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I'm reading a book on C++. And I figured I should practice a little of what I know. So I created a class, and it contained a member in the form of classname * name[] which I would allocate later with new because I didn't know the amount of space it would need. So when I tried to type name = new classname[capacity /* a variable passed in constructor */], it didn't work. Now that I think of it, this makes sense. I referred to my book, and I realized that name is the same thing as &name[0]. This explains why my IDE said "expression must be a modifiable lvalue". So now my question is, how can I declare an array on one line, and assign it with new on another line? I would also like to know why type * name[] is valid as a class member, but not outside of a class?

class MenuItem
{
public:
    MenuItem(string description):itsDescription(description) {};
    void setDescription(string newDescription);
    string getDescription() const;
private:
    string itsDescription;
};

void MenuItem::setDescription(string newDescription)
{
    itsDescription = newDescription;
}

string MenuItem::getDescription() const
{
    return itsDescription;
}

class Menu
{
public:
    Menu(int capacity);
private:
    MenuItem * items[];
};

Menu::Menu(int capacity)
{
    items = new MenuItem("")[capacity];
}

Any help is much appreciated.

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Show us what you've done. –  mydogisbox Apr 11 '12 at 21:41
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2 Answers

up vote 4 down vote accepted

Unlike Java, MenuItem* items[] is not a proper type, and is only allowed in three situations, and you aren't using it for any of those situations. Judging by the rest of your question, I assume you want a dynamically sized array of MenuItem items. In that case, your member should simply be MenuItem* items;. Then you can allocate an array of that object no problem.

int capacity = 4;
items = new MenuItem[capacity]; //these are default initialized

As the comments (and downvoters?) say, the "best" solution is simply to use a std::vector<MenuItem> items member instead, and let it automagically take care of the allocation and deallocation for you.

Educational but not really important:
The only times in C++ when you can have empty brackets [] are:

// as array parameters (don't be fooled, this is actually a pointer)
void myfunction(int array[]) 

and

// as local array defintion BUT ONLY WHEN IMMEDIATELY ASSIGNED VALUES
int array[] = {3, 6, 1};

and

// as the last member of an extensible object, for a C hack.

struct wierd {
    int array[];  // effectively a zero length array
};
wierd* dynamic = malloc(sizeof(wierd) + capacity*sizeof(int));

// don't do this in C++
// Actually, I think this is technically illegal as well, 
// but several compilers allow it anyway.
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1  
Vector is the method of choice for C++ I would think, though your way doesn't require STL. –  Michael Dorgan Apr 11 '12 at 21:49
    
@MichaelDorgan: I've now mentioned that in the answer. –  Mooing Duck Apr 11 '12 at 21:51
    
+1. Factually correct. I learned to never answer array questions years ago. No matter if what you say is useful, somebody will always be there to downvote it. –  Amardeep Apr 11 '12 at 21:56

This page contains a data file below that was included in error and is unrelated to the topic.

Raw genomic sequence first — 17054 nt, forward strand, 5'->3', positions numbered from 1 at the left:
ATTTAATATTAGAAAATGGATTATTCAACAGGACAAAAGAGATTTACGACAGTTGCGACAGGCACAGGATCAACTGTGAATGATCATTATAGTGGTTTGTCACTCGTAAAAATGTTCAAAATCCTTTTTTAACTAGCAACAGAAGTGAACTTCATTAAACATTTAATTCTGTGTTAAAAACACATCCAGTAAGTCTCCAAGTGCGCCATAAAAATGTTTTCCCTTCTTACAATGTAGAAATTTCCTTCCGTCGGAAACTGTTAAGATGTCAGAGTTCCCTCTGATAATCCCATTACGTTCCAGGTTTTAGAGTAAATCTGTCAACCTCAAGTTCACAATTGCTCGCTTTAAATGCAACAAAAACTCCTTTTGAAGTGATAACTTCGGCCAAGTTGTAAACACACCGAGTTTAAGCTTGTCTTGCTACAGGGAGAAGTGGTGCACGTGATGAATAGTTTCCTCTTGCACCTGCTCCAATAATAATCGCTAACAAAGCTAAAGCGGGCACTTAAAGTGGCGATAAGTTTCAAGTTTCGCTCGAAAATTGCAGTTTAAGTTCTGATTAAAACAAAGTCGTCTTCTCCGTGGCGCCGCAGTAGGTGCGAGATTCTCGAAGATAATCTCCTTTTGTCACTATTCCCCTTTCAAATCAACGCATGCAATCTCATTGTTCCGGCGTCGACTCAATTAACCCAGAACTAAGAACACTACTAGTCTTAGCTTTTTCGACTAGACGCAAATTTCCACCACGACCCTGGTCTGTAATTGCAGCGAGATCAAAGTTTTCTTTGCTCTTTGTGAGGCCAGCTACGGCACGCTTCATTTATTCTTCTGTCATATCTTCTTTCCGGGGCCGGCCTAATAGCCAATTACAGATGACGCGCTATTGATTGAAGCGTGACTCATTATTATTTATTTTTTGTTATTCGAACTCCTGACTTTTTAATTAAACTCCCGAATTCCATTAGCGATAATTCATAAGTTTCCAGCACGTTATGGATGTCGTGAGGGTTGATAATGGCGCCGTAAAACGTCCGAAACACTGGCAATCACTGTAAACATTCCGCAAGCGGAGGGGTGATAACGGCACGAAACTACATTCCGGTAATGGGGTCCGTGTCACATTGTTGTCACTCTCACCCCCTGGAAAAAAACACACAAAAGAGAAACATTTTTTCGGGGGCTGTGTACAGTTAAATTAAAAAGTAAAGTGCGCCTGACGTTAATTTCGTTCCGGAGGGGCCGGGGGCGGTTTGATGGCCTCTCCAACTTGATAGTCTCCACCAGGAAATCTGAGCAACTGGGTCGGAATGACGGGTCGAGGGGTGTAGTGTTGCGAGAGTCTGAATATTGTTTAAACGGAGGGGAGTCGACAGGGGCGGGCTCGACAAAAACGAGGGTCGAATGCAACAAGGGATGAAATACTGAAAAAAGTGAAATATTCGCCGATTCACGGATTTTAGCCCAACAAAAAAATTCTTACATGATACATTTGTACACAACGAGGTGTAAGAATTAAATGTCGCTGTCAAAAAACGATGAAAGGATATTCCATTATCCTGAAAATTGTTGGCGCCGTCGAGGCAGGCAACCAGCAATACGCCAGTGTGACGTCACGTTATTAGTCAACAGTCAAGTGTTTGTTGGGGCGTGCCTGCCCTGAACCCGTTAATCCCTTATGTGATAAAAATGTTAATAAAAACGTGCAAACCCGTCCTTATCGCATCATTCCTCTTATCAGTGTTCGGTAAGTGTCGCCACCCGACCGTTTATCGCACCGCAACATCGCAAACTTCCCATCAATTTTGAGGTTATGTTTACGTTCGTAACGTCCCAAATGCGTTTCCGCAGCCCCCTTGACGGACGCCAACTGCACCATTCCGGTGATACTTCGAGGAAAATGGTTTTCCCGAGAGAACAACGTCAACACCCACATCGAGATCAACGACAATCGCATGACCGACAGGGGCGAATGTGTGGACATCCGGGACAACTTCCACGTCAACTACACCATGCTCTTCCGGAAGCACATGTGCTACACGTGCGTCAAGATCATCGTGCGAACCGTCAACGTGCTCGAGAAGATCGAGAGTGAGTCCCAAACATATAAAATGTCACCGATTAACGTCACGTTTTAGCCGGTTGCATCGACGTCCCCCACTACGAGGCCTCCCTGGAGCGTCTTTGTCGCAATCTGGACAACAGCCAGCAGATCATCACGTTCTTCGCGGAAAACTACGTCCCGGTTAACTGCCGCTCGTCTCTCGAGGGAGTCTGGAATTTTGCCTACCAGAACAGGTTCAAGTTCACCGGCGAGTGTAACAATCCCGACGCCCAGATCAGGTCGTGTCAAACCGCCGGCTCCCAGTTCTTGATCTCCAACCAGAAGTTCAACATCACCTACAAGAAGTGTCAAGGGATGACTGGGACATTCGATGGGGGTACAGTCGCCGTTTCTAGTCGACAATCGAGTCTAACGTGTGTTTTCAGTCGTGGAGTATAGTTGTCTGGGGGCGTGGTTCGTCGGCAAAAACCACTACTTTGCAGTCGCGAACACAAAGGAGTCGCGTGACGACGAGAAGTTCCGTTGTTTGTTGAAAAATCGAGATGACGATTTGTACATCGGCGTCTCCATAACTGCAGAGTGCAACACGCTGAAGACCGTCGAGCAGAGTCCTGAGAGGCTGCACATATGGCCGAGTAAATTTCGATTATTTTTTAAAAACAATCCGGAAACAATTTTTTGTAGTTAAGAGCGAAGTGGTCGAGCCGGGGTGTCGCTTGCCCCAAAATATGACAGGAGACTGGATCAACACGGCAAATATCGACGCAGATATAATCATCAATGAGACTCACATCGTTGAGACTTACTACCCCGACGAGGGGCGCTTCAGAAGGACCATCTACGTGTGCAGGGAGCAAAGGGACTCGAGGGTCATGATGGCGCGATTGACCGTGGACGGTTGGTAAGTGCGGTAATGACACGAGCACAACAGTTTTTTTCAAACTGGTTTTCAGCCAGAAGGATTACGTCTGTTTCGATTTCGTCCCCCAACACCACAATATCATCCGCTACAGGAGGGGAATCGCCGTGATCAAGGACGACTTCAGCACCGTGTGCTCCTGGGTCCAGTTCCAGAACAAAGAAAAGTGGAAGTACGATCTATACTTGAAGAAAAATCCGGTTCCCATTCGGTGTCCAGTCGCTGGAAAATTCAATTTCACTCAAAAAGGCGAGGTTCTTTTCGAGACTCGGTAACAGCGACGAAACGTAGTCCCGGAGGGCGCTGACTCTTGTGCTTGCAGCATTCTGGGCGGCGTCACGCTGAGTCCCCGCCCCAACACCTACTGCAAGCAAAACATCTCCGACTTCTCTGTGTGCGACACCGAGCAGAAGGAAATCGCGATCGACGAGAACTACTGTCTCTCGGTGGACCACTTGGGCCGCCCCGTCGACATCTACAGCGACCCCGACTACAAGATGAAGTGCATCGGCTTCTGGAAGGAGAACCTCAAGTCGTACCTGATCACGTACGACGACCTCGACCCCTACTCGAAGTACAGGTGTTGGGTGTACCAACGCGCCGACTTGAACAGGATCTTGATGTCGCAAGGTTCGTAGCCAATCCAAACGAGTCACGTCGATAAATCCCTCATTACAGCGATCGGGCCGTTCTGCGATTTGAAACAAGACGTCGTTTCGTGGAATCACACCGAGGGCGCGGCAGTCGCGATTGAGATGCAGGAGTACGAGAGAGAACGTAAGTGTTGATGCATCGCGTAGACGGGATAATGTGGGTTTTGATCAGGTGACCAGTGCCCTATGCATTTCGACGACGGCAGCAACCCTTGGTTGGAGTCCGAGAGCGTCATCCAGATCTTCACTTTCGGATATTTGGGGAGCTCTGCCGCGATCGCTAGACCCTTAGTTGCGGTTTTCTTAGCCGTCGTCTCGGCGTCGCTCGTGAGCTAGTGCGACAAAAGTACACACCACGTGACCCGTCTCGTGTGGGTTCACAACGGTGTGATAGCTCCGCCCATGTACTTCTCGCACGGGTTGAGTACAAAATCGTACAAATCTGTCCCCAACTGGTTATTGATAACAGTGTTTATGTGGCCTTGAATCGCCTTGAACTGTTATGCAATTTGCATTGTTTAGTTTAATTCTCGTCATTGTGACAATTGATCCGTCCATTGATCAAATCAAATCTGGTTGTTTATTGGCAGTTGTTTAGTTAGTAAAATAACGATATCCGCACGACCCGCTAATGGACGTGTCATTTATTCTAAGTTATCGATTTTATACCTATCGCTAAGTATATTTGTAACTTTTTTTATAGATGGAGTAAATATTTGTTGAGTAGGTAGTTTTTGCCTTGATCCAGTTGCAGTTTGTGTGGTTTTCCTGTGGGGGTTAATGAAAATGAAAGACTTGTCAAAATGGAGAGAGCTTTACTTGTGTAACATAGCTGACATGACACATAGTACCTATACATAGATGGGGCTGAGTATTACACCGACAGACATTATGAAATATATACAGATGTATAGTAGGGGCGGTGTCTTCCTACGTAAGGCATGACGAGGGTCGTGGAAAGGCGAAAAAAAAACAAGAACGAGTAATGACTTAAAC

Thanks, I can now continue. –  Aidan Mueller Apr 11 '12 at 22:03
    
@MichaelDorgan: Yes, mentioning that is worthwhile, but answering a question like this with "use a vector" is not helpful. Arrays are not depricated and are still needed. Everyone writing C++ code should understand how they work. Hell, when VS 2005 shipped they enabled checked iterators and bounds checking by default, which slowed our image processing code down by 25%, so now... we use arrays (well, actually our own homegrown vector type) because it just isn't worth it should that pop up again. +1 –  Ed S. Apr 11 '12 at 23:17
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In C, an array is referenced by the address of its first element. You'll notice that a pointer references an address...

MenuItem * items;
items = new MenuItem[size];

In this case items is a pointer to one or more MenuItem instances. C++ is the same in this case. This is a simplified version, there are other complexities to consider if you want to pass pointers to arrays as parameters, but I'm sure you'll figure those out when you get there.

Just in case you're wondering, with the code you had:

MenuItem * itemsarr[];   // invalid still because no array size

In this case you're declaring itemsarr as an array of pointers to MenuItem instances. As the pendantic comment below indicated, this in itself is still not generally valid syntax unless you specify a legitimate array size, eg.

MenuItem * itemsarr[20];  // would be valid

EDIT: Made pedant-friendly.

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Your answer was also helpful. You deserve an upvote. –  Aidan Mueller Apr 11 '12 at 22:04
    
"C++ is the same." Accurate in this case, but misleading, as in C++, you can get a reference to an array itself. "you're declaring itemsarr as an array of pointers to MenuItem instances", that's not a valid C++ declaration, except as the last member of a struct. –  Mooing Duck Apr 11 '12 at 22:44
    
He's obviously a beginner, I was trying to leave an understandable answer without getting into the confusing details. –  dragonx Apr 12 '12 at 0:58
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